Nuclear receptors are ligand-activated transcription factors and important intracellular signal transmitters that function as nutritional sensors controlling lipid metabolism, glucose homeostasis, and inflammation.We have focused on the integrated molecular-to-organism view to elucidate the contribution of the nuclear receptors to the pathophysiology of metabolic disorders.
- LXRs are regulated by lipids (Tobin et al Mol. Endo, 2000) and are insulin mediators activating hepatic lipogenesis (Tobin et al JBC, 2002).
- Lack of LXRα protects against hepatic steatosis. Still LXRα KO mice are insulin resistant due to increased inflammation in liver. LXRβ KO mice are insulin sensitive with reduced insulin clearance capacity during clamp (Holm et al BBRC, 2010).
- LXRs play a role in lipid accumulation in adipose tissue (Juvet et al, Mol Endo, 2003. Ross et al. MCB, 2002).
- Identification of novel LXR target genes: Hepatic fatty acid elongase 5 (Elovl5), which primarily elongate C18-20 PUFAs (Qin et al BBA Lipids, 2009), long-chain acyl-CoA synthetase 3 (ACSL3) (Weedon-Fekjaer, JLR, 2010), GLUT4, glucose transporter in adipose tissue (Dalen, JBC, 2003) LXRa autoregulation in adipose tissue (J.Lipid.Research 2004).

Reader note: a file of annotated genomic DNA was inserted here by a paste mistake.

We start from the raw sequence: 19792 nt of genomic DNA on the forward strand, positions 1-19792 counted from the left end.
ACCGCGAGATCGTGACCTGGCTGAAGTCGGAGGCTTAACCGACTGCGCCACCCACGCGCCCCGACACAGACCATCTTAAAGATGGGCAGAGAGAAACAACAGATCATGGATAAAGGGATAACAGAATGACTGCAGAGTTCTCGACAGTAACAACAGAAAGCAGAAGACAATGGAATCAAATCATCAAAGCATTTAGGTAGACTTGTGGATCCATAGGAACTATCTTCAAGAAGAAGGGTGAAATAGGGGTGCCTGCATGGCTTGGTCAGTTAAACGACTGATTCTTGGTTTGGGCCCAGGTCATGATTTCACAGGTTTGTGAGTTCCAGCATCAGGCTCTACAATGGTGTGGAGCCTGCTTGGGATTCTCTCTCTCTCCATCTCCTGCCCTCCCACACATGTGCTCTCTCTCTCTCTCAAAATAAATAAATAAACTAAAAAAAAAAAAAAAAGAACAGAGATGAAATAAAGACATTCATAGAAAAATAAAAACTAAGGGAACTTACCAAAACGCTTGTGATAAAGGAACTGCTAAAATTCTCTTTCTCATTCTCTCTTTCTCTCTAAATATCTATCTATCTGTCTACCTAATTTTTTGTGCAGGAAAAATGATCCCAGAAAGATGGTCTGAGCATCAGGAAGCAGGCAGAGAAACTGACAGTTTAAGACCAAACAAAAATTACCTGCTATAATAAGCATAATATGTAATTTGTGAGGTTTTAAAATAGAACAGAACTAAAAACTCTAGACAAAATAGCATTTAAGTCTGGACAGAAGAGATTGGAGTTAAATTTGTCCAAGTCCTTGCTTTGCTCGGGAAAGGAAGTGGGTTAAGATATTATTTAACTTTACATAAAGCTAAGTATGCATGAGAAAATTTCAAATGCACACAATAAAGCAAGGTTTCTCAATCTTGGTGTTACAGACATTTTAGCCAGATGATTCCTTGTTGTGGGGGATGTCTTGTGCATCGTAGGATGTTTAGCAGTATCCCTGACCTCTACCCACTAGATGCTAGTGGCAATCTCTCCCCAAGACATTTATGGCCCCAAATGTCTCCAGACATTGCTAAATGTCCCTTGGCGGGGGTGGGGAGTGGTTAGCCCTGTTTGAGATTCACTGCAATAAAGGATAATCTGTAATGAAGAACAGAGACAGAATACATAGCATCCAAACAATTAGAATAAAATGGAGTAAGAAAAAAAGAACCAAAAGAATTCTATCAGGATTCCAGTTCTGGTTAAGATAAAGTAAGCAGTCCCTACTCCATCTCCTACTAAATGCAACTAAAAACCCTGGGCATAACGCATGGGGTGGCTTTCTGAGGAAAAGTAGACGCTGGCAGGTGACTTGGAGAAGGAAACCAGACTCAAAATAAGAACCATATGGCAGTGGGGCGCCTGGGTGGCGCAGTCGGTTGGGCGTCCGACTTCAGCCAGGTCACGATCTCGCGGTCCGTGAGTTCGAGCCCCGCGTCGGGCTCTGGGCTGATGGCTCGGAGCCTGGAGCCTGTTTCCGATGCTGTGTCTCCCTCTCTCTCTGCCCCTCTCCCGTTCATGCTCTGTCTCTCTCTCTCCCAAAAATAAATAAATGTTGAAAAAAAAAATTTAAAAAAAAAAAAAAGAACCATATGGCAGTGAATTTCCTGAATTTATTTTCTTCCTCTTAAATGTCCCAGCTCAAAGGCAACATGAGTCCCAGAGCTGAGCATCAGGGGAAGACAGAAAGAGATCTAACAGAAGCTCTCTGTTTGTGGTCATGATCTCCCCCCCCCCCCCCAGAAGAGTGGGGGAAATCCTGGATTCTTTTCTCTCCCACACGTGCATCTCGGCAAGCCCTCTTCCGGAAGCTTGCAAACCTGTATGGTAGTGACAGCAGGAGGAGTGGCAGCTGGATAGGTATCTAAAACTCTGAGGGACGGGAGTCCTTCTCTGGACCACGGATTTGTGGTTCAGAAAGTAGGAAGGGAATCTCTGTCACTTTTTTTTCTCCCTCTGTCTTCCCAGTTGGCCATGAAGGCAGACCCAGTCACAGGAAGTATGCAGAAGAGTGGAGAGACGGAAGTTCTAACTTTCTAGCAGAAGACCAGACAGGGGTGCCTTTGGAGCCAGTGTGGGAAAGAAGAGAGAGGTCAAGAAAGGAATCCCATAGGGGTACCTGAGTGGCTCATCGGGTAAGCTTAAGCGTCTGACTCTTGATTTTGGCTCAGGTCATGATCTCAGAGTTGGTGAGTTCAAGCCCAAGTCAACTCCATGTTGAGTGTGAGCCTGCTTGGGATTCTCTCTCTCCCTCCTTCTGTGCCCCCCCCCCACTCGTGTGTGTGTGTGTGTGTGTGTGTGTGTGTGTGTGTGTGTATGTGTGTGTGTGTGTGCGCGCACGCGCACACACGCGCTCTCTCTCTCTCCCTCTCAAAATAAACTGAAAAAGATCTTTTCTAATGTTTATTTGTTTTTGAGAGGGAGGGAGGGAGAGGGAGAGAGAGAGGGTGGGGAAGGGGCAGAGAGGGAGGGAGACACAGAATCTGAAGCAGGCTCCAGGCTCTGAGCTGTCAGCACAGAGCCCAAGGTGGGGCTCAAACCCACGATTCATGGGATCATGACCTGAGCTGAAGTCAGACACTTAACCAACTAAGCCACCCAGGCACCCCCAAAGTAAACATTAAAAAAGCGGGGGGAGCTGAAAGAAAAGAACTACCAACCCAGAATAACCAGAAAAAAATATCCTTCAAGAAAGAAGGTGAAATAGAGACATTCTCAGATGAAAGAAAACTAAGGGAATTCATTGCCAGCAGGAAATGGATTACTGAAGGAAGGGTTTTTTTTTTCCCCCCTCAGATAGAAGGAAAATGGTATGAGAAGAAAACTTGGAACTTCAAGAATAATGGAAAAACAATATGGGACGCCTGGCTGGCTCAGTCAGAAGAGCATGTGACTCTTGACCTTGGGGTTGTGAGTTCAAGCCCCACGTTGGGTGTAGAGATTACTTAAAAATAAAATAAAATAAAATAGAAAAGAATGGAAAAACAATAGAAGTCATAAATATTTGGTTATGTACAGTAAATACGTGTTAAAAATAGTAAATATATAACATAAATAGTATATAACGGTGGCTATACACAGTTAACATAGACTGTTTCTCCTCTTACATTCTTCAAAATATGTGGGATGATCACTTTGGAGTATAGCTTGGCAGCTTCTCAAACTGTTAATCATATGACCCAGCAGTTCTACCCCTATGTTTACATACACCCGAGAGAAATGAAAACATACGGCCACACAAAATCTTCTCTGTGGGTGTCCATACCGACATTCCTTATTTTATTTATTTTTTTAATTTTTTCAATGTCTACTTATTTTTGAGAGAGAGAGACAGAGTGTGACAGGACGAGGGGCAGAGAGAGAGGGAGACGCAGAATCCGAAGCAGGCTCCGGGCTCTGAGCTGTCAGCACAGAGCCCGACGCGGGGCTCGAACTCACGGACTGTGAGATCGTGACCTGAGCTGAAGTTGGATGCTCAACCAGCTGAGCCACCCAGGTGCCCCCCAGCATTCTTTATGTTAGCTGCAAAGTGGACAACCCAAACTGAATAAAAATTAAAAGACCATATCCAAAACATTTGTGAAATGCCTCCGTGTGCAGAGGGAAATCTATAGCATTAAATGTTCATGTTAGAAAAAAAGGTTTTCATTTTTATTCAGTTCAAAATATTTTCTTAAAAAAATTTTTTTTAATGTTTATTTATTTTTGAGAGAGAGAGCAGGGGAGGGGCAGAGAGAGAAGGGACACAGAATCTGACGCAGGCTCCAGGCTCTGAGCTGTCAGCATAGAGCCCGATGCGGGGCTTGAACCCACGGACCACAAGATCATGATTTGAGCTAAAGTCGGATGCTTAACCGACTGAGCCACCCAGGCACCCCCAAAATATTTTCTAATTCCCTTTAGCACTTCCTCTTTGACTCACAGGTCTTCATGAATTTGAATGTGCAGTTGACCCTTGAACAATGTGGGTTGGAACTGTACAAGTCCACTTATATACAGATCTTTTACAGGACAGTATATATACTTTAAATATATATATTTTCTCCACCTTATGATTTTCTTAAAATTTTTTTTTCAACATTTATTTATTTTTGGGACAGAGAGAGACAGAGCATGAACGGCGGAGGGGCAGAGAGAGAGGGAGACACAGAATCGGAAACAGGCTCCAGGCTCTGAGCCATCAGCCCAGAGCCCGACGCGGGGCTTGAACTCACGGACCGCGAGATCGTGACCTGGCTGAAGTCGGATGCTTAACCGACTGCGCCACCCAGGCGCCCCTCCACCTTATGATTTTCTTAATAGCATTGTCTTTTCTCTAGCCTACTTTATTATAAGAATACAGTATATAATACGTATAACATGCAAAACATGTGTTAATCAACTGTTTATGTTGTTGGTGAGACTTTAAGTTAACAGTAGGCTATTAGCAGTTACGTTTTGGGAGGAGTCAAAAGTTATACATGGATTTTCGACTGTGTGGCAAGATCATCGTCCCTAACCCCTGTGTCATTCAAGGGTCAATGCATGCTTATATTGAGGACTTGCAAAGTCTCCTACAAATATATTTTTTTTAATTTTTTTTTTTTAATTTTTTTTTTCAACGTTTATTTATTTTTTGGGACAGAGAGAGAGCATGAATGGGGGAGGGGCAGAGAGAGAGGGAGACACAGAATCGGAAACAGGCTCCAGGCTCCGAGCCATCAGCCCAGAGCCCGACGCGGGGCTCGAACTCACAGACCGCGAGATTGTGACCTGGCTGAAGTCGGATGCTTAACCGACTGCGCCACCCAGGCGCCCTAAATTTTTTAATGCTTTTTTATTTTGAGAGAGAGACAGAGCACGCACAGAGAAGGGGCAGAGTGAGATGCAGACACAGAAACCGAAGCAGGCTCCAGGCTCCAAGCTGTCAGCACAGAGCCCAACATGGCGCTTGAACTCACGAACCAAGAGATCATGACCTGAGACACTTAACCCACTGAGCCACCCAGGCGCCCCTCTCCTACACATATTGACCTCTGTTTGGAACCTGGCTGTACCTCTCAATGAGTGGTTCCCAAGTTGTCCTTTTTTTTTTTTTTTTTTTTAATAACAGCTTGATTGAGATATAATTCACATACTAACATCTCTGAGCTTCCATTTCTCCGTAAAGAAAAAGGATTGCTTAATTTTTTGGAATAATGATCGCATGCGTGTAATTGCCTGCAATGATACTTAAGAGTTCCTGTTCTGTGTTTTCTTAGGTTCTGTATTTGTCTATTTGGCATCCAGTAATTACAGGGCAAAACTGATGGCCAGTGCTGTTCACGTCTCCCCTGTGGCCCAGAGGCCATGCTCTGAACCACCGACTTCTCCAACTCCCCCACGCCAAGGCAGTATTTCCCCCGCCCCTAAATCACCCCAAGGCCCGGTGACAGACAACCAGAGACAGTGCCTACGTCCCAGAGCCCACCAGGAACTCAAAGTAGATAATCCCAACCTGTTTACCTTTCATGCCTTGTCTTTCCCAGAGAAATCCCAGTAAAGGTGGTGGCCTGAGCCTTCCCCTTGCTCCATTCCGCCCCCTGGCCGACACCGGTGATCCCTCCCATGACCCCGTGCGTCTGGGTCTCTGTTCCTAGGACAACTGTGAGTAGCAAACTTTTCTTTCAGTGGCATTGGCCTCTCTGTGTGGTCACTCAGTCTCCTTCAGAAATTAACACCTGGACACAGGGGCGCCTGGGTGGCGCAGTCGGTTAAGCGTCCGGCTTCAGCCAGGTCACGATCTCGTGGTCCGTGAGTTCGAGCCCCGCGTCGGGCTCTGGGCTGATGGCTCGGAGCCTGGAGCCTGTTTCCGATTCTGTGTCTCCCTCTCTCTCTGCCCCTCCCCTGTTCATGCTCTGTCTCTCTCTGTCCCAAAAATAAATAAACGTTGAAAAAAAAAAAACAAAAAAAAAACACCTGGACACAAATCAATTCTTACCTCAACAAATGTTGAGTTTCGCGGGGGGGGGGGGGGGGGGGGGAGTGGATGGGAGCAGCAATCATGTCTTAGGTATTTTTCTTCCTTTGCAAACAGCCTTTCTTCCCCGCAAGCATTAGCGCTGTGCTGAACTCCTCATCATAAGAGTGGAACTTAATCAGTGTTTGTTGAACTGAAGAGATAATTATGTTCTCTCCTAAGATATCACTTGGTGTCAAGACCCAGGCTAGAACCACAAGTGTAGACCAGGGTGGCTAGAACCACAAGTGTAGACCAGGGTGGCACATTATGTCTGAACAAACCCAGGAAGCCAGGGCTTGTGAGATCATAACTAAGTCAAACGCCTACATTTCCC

- O-GlcNAcylation of LXR provides a novel mechanism for a direct nutritional regulation of lipid metabolism through control of LXR activity (Anthonisen et al JBC, 2010).
- Transcriptional regulation of the perilipin / Plin genes. Perilipins are amongst the most abundant proteins at the surface of lipid droplets, where they are believed to control the release of the stored content. We have characterized how these genes are regulated by distinct PPAR members in various tissues, and how the expression of these genes change in response to altered physiological stimuli (Dalen et al, BBA Lipids 2007, L Lipid Reserach 2006, J Biol Chem 2004).